Gettysburg to Appomattox Reading with Questions | Student Handouts
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Gettysburg to Appomattox
Yet none of the Confederate victories was decisive. The Union simply mustered new armies and tried again. Believing that the North's crushing defeat at Chancellorsville gave him his chance, Lee struck northward into Pennsylvania at the beginning of July 1863, almost reaching the state capital at Harrisburg. A strong Union force intercepted him at Gettysburg, where, in a titanic three-day battle—the largest of the Civil War—the Confederates made a valiant effort to break the Union lines. They failed, and on July 4 Lee's army, after crippling losses, retreated behind the Potomac.
1. What is the capital city of Pennsylvania?
    a. Allentown
    b. Gettysburg
    c. Harrisburg
    d. Philadelphia
2. The largest battle of the Civil War was fought where?
More than 3,000 Union soldiers and almost 4,000 Confederates died at Gettysburg; wounded and missing totaled more than 20,000 on each side. On November 19, 1863, Lincoln dedicated a new national cemetery there with perhaps the most famous address in U.S. history. He concluded his brief remarks with these words:
... we here highly resolve that these dead shall not have died in vain – that this nation, under God, shall have a new birth of freedom – and that government of the people, by the people, for the people, shall not perish from the earth.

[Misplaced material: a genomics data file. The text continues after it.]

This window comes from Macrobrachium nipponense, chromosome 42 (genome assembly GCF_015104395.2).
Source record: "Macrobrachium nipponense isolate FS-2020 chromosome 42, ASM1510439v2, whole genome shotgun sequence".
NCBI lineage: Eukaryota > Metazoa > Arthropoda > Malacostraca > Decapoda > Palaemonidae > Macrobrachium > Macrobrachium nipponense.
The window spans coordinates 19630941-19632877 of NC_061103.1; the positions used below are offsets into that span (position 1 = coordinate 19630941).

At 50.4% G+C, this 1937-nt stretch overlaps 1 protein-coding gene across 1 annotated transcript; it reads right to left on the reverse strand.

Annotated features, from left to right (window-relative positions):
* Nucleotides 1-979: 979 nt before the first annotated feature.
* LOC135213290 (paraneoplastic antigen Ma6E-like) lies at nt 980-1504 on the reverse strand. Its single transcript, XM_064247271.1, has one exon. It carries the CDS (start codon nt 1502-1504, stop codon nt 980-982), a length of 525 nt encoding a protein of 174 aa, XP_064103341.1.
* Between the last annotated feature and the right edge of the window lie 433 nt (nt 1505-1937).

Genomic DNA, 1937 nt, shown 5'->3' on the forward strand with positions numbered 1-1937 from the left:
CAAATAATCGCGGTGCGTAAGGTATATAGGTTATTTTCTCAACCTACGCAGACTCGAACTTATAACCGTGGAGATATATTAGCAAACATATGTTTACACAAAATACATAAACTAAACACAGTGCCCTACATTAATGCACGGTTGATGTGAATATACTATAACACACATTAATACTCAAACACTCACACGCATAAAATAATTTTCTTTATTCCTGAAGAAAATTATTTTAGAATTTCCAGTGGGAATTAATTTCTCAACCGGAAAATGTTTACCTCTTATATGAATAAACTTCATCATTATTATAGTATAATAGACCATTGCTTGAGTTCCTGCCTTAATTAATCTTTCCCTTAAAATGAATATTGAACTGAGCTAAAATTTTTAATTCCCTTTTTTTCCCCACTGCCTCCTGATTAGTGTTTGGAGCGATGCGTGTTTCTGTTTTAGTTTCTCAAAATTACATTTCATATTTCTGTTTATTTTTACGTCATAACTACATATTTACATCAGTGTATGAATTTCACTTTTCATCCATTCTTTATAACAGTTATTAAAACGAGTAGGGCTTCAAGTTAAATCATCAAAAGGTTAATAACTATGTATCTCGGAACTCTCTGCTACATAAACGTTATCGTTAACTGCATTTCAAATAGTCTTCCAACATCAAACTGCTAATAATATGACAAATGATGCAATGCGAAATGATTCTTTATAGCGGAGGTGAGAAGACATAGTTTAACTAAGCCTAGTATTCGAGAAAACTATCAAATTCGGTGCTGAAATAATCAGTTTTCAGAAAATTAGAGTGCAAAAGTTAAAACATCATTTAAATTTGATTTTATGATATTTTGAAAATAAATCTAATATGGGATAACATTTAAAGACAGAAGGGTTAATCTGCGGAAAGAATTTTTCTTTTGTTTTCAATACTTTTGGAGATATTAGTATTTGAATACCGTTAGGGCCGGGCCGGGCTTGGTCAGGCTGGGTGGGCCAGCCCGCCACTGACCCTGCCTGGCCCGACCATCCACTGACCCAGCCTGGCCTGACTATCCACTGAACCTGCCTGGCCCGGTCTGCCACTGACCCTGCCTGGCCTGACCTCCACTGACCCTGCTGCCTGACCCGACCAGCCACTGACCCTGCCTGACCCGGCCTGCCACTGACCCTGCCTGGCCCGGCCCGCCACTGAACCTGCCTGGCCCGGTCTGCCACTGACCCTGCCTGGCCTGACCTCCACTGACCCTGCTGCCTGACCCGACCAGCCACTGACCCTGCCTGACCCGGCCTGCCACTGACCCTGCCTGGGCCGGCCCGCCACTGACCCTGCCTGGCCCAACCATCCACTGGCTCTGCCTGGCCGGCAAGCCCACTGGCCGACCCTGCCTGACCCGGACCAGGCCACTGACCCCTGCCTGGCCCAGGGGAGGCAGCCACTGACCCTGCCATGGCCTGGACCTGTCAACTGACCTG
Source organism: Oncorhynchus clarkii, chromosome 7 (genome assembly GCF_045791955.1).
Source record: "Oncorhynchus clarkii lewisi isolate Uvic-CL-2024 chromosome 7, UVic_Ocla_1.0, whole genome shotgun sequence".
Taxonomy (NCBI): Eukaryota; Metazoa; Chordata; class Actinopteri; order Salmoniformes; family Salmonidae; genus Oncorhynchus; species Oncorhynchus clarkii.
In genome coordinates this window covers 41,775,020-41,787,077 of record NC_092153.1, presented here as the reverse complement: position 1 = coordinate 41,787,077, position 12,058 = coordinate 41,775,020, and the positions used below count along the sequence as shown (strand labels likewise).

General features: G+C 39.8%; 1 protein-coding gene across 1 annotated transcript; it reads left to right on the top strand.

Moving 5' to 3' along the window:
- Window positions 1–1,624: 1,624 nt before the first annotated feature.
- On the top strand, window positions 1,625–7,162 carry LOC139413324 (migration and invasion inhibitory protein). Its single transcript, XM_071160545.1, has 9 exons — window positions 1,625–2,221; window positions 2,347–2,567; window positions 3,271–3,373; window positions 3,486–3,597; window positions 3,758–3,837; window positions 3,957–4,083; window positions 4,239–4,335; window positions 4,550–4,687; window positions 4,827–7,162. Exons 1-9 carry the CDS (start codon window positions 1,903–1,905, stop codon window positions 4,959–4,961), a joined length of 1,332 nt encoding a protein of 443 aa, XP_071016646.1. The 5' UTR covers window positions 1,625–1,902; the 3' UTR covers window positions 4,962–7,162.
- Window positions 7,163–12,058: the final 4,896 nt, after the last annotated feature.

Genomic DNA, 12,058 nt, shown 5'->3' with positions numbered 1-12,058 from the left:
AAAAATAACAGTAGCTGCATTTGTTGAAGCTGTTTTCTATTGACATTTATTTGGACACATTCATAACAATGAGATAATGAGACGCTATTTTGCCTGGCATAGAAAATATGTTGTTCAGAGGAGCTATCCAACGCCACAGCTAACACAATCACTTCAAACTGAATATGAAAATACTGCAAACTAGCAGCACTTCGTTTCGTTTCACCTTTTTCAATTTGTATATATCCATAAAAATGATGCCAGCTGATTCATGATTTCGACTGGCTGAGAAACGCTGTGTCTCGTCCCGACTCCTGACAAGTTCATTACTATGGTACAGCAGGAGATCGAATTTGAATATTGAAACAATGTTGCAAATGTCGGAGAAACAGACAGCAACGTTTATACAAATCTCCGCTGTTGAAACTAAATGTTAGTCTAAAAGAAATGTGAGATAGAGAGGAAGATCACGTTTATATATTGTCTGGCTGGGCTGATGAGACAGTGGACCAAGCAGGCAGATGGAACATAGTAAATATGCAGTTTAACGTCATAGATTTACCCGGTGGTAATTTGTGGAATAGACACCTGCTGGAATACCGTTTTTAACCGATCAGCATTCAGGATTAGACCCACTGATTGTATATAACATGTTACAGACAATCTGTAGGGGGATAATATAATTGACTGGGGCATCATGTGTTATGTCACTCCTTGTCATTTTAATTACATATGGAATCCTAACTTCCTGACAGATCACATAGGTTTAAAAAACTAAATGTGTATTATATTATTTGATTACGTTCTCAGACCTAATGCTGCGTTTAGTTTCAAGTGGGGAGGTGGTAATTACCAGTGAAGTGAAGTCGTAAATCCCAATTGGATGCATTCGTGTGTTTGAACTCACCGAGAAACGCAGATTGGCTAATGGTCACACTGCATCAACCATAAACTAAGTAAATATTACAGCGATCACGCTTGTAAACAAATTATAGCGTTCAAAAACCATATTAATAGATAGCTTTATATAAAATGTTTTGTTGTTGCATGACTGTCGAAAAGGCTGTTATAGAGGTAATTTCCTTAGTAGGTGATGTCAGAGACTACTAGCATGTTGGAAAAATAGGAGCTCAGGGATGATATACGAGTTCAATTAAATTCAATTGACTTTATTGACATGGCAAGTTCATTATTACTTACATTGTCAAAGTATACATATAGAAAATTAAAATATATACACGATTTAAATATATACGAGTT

3. When did Lincoln deliver the Gettysburg Address?
On the Mississippi, Union control had been blocked at Vicksburg, where the Confederates had strongly fortified themselves on bluffs too high for naval attack. In early 1863 Grant began to move below and around Vicksburg, subjecting it to a six-week siege. On July 4, he captured the town, together with the strongest Confederate Army in the West. The river was now entirely in Union hands. The Confederacy was broken in two, and it became almost impossible to bring supplies from Texas and Arkansas.
4. What town was captured by Ulysses S. Grant on July 4, 1863?
The Northern victories at Vicksburg and Gettysburg in July 1863 marked the turning point of the war, although the bloodshed continued unabated for more than a year-and-a-half.
5. What two battles, fought in July of 1863, were the turning point of the U.S. Civil War?
Lincoln brought Grant east and made him commander-in-chief of all Union forces. In May 1864 Grant advanced deep into Virginia and met Lee's Confederate Army in the three-day Battle of the Wilderness. Losses on both sides were heavy, but unlike other Union commanders, Grant refused to retreat. Instead, he attempted to outflank Lee, stretching the Confederate lines and pounding away with artillery and infantry attacks. "I propose to fight it out along this line if it takes all summer," the Union commander said at Spotsylvania, during five days of bloody trench warfare that characterized fighting on the eastern front for almost a year.
6. Who was made Commanding General of the U.S. Army in 1864?